A Campbell family minivan has racked up five tickets for running red lights since 2010.
Most citizens would slow down. But Daphne Campbell isn’t like most citizens.
She’s a Democratic state representative who has another way to deal with future red-light tickets: file legislation to ban the traffic-surveillance cameras that shot video of her husband’s Honda Odyssey breaking traffic laws.
It could seem like a conflict of interest. But as long as a lawmaker’s bills don’t benefit him or her or a family member uniquely, it’s generally not a conflict of interest.
This is the state of ethics in the Florida Legislature. It’s a citizens’ legislature of 160 part-time lawmakers. They theoretically come from all walks of life and private professions.
This is representative democracy.
And Campbell, of Miami Shores, represents so much more in Miami-Dade.
Many citizens run red lights in Miami-Dade. Campbell is from Miami-Dade. And someone in her family ran red lights five times.
Miami-Dade is also a Medicaid fraud capital. Campbell and her husband own businesses that bill Medicaid. And the state’s Medicaid Fraud Control Unit began investigating them two years ago. Their son, 30-year-old Gregory Campbell, faces Medicaid fraud charges in an alleged $300,000 scheme.
Many in Miami-Dade have tax problems. Campbell is from Miami-Dade. And she and her husband last spring were slapped with $145,000 worth of liens. The IRS also began examining the Campbells over financial transactions involving a web of family healthcare businesses. Two former business associates told The Herald and IRS that the Campbells scammed them.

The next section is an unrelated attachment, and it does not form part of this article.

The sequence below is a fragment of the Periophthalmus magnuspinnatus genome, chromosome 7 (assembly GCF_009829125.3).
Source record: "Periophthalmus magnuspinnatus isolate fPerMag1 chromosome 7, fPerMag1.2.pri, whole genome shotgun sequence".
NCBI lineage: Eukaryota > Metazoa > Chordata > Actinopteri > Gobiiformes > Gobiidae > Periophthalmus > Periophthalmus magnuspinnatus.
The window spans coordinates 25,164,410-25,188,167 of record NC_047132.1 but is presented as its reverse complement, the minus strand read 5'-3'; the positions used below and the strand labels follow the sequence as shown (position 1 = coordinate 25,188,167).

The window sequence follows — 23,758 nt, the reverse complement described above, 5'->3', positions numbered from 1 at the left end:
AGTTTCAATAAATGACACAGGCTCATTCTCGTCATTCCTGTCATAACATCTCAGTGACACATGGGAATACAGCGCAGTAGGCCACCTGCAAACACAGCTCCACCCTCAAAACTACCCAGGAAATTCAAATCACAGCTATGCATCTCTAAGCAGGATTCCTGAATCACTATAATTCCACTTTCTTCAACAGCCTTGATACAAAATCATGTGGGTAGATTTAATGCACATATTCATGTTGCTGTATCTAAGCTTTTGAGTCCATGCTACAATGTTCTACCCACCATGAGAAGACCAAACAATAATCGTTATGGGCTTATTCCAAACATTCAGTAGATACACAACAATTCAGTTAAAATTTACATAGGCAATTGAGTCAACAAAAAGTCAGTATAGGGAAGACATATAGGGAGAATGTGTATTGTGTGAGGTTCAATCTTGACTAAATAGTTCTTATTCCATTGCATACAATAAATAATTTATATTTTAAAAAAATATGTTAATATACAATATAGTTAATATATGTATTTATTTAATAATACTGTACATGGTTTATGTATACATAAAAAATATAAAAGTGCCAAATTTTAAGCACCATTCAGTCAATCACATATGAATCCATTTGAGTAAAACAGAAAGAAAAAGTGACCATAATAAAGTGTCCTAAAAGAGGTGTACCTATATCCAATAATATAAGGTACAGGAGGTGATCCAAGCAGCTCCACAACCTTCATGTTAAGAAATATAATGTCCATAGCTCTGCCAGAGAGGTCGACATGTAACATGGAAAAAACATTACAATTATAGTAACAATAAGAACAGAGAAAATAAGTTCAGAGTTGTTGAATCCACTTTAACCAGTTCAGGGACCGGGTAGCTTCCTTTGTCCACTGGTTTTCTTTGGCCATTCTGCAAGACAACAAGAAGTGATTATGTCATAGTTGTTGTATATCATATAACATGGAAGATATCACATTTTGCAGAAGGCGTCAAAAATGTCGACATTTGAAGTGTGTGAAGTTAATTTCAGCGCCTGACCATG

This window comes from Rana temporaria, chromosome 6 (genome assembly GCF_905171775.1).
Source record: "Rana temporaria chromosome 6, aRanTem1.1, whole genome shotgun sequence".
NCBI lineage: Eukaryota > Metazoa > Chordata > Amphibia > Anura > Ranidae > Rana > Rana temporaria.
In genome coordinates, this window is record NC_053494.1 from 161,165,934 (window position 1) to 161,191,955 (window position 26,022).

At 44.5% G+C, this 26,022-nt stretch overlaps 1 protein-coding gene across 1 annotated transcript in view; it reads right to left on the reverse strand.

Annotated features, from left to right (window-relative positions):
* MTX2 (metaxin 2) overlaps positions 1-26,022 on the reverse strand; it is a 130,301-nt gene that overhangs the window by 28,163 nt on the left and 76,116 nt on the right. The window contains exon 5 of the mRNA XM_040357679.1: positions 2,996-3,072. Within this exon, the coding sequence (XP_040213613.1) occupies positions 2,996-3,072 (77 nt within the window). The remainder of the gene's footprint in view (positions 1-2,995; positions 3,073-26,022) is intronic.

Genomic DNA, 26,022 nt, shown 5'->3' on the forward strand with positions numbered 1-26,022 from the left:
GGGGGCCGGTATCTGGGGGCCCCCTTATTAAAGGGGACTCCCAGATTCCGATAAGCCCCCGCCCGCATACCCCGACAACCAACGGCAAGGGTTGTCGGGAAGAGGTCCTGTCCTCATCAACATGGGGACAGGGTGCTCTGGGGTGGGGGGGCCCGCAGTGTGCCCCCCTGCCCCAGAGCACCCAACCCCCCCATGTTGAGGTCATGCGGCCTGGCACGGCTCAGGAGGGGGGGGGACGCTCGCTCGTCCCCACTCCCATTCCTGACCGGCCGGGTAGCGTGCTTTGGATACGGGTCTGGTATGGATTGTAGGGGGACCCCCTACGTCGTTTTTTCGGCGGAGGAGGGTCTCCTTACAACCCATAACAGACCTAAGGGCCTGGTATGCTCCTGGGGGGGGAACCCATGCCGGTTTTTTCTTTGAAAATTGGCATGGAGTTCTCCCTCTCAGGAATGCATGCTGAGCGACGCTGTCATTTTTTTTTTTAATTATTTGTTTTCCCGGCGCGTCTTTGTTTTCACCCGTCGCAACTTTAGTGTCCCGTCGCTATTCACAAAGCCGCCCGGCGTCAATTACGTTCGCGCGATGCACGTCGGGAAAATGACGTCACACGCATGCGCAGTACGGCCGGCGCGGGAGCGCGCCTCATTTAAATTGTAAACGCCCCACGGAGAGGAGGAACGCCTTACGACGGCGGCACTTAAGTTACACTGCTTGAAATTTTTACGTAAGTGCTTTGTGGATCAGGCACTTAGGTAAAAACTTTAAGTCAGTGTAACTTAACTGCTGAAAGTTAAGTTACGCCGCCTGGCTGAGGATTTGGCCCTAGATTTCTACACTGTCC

Miami-Dade has questionable mortgages. The Campbells own numerous properties in Miami-Dade. Campbell’s husband pleaded guilty in 2007 to a federal charge of falsely using someone else’s Social Security number to obtain $829,103 involving six separate loans, one of which was from a Honda dealership.
Miami-Dade has lots of immigrants who get ripped off. Campbell’s legislative office is in Miami-Dade. Turns out, her top aide Janice Shackelford was arrested for grand theft last fall for allegedly charging constituents, mostly Haitian immigrants, phony fees for help that never materialized. Before Campbell hired her, Shackelford had pleaded guilty to a 2006 grand theft charge in Miami-Dade; a swindling charge was dropped.
North Miami has been plagued with “unscrupulous” absentee ballot irregularities at assisted living facilities, a county ethics group reported in 2008. Campbell campaigned in a North Miami ALF. And that very ALF was highlighted in the ethics group report that pointedly mentioned the Democrat by name.
Some group home residents have died or been raped in Miami-Dade. Campbell and her son ran Professional Group Home, based in Miami-Dade. And two developmentally disabled Miami-Dade residents died in its care in 2006, one after she was raped by a dangerous resident. The rapist wasn’t supervised closely despite Daphne Campbell’s assurance to a judge that he would get “’one-on-one” monitoring from staffers who will “’be with him everywhere he goes.”
Beyond Miami-Dade, in Lee County, two other disabled people died in Professional Group Home’s care in 2006. One disabled man, who had profound trouble eating, was allowed to have a peanut-butter-and-jelly sandwich that choked him to death.